Guinea News & Current Events

Updated September 9, 2022 | Infoplease Staff
Liberia's Civil War Takes a Toll on Guinea


Guinea has had ongoing difficulties with its neighbor Liberia, which was embroiled in a long civil war during the 1990s and again in 2000–2003. Guinea had taken sides against rebel leader Charles Taylor in Liberia's civil war and was part of the Nigerian-led ECOMOG forces that intervened in the crisis. As a consequence, President Conté's relations with Taylor remained sour after Taylor became Liberia's president in 1997. The fighting in Liberia spilled over the border into Guinea on several occasions. Sierra Leone's recent civil war also caused problems for neighboring Guinea. Already burdened by an inadequate infrastructure and a weak economy, an influx of nearly 300,000 refugees from Sierra Leone has overwhelmed the country.


Conté's Leadership Is Challenged


In Dec. 2003 President Conté was reelected to a third term. In April 2004, after two months on the job, Prime Minister Lonseny Fall resigned and went into exile, claiming that the president would not allow him to govern effectively. President Conté is in poor health, and many fear a power struggle should he die or be deposed. Anti-government demonstrators took to the streets in January and February 2007, demanding that Conté step down. In addition, labor unions went on strike, paralyzing the country. Conté, who has been criticized as being corrupt, responded by declaring martial law. The strike ended in late February when President Conté agreed to name diplomat Lansana Kouyaté as prime minister. More than 100 people died in battles with security officials during the strike.

Kouyaté was sacked in May 2008 and replaced by Ahmed Tidiane Souaré, a member of President Conté's Party of Unity and Progress. Conte died in December 2008 after 24 years in power. Junior army leaders launched a bloodless coup shortly after his death. Many citizens, fed up with years of authoritarian rule, backed the coup. Army captain Moussa Camara took over as "president of the republic." The junta established a 32-member National Council for Democracy and Development (CNDD) that replaced the government. The council said its priorities would be to wipe out corruption and improve the quality of life in Guinea. In August 2009, Camara called for presidential elections to be held in January 2010, with parliamentary elections to follow in March, thus fulfilling a pledge to call elections within two years of assuming power.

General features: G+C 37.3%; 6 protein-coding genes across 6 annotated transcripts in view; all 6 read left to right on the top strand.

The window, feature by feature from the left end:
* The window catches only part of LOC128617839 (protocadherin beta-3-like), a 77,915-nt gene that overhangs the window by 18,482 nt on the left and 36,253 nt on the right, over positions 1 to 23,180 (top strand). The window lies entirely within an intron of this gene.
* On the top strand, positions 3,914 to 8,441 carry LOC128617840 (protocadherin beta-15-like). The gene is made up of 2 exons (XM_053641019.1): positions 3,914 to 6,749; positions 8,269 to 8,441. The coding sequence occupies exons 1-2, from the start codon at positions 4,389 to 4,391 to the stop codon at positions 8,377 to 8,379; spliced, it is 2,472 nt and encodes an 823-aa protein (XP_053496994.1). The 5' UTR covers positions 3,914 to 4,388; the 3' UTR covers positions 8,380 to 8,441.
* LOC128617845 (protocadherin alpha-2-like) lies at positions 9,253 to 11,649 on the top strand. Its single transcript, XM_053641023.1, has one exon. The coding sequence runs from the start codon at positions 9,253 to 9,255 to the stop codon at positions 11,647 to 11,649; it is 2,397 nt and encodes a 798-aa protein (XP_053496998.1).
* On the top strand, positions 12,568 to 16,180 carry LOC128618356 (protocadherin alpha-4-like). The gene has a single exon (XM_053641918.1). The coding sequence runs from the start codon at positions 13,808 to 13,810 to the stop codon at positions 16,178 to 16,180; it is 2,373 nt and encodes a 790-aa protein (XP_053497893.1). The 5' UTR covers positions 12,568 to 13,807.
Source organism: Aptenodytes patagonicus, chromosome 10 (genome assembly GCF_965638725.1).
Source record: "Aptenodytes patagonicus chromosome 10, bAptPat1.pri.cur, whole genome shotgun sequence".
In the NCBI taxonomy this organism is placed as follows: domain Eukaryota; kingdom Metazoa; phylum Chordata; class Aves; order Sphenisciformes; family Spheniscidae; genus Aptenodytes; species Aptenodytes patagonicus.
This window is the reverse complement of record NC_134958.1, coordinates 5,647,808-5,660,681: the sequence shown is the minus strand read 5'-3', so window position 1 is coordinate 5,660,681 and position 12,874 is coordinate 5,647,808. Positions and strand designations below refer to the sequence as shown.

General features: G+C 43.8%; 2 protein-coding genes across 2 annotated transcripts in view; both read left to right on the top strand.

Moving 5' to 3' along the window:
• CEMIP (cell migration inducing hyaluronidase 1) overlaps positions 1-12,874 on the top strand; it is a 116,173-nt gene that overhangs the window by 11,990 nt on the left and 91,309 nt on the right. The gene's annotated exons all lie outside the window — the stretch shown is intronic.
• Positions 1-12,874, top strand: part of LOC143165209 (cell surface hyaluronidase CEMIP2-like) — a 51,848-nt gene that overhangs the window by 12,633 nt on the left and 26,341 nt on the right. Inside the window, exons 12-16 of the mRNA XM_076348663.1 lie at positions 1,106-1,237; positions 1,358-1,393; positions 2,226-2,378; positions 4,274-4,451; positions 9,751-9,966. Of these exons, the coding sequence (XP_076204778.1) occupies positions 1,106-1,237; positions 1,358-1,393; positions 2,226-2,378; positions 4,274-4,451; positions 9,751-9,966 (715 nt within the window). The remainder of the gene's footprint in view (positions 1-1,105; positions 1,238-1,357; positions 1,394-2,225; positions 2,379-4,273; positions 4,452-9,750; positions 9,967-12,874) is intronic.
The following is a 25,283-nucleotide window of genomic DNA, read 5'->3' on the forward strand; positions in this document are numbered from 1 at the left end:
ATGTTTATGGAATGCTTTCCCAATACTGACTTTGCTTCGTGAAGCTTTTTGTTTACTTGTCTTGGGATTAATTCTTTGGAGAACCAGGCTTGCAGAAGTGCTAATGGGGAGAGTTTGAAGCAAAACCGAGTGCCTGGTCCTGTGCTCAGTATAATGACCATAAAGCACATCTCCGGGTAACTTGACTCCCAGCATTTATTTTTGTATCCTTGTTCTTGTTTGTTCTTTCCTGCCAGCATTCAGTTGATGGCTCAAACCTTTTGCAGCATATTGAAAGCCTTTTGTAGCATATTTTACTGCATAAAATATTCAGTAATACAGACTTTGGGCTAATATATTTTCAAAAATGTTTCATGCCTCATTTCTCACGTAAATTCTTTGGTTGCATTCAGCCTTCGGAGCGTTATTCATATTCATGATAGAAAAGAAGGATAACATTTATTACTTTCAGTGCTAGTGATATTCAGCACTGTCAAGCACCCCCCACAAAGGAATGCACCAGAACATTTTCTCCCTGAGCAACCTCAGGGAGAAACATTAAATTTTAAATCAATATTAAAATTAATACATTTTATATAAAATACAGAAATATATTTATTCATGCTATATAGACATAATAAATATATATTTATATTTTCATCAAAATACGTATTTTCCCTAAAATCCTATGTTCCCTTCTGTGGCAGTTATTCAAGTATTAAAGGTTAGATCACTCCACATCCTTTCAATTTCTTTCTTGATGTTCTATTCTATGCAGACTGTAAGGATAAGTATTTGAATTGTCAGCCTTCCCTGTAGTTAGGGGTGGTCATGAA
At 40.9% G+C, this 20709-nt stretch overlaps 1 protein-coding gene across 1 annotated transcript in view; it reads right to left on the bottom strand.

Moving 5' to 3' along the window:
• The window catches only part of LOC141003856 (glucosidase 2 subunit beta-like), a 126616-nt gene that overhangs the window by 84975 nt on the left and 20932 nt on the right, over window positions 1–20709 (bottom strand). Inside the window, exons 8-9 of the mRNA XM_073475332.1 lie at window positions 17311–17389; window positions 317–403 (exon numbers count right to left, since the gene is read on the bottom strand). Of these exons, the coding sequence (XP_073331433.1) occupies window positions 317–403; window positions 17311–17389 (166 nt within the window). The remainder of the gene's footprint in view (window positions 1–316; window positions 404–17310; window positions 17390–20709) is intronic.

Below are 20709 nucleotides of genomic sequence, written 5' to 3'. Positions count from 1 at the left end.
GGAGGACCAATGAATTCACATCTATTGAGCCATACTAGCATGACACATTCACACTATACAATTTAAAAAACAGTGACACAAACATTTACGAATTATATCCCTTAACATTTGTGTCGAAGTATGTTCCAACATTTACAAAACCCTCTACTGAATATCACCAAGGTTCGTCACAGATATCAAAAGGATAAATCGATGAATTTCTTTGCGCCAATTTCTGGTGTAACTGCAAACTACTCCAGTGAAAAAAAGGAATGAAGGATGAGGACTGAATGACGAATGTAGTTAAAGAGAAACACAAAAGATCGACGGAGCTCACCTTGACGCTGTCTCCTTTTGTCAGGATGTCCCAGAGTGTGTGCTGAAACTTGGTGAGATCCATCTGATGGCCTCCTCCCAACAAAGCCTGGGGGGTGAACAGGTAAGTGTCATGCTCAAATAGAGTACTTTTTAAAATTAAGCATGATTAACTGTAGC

A month later, security forces opened fire at a pro-democracy demonstration at a Conakry stadium, killing nearly 160 people. The victims were among thousands protesting reports that Camara planned to run in the upcoming presidential election. The African Union, European Union, and the U.S. imposed sanctions on Guinea following the massacre, and Humans Rights Watch issued a report that said the crackdown was intended to stifle opposition to military rule. Camara survived an assassination attempt by an aide in December and sought treatment outside of Guinea. He later said he would remain in voluntary exile in Burkina Faso. General Sekouba Konaté took over as head of the military junta and eased the country toward civilian rule. He named pro-democracy opposition leader Jean-Marie Doré, who was one of the protesters beaten at the protest in September, interim prime minister in January 2010, and declared that military leaders would not run in the country's presidential race—the first democratic elections since Guinea gained independence from France in 1958.


Presidential and General Elections Open to Doubt


Konaté kept his word in the June 2010 race. The first round of the election was inconclusive, and former prime minister Cellou Dalein Diallo faced opposition leader Alpha Condé in the run-off vote. Condé, a professor and opposition leader who has spent much of his life in exile in France, prevailed in the November run-off, taking 52.5% of the vote.

Originally supposed to take place within six months of the presidential election, Guinea's first general election since 2002 finally took place in Oct. 2013—three years late. President Alpha Conde's Rally of the Guinean People (RPG) party won 53 out of 114 seats in the national assembly, which is a slim working majority. International observers reported "breaches and irregularities" in the vote.


Ebola Outbreak Kills Hundreds


An outbreak of Ebola hit Guinea in March 2014 and spread to Sierra Leone and Liberia. By September, is estimated to have killed about 430 people in Guinea, and there were nearly 650 suspected and confirmed cases of it in the country, according to the Centers for Disease Control. In late August, the World Health Organization declared the outbreak an international emergency. It is the worst outbreak since the virus was first identified almost 40 years ago.

In the Oct. 2015 presidential election, President Conde won a second term. After the election, Conde appointed Guinean businessman Mamady Youla as prime minster. Youla's appointment showed Conde's focus on business, including boosting the country's private sector. Youla assumed office on Dec. 29, 2015.

See also Encyclopedia: Guinea .
U.S. State Dept. Country Notes: Guinea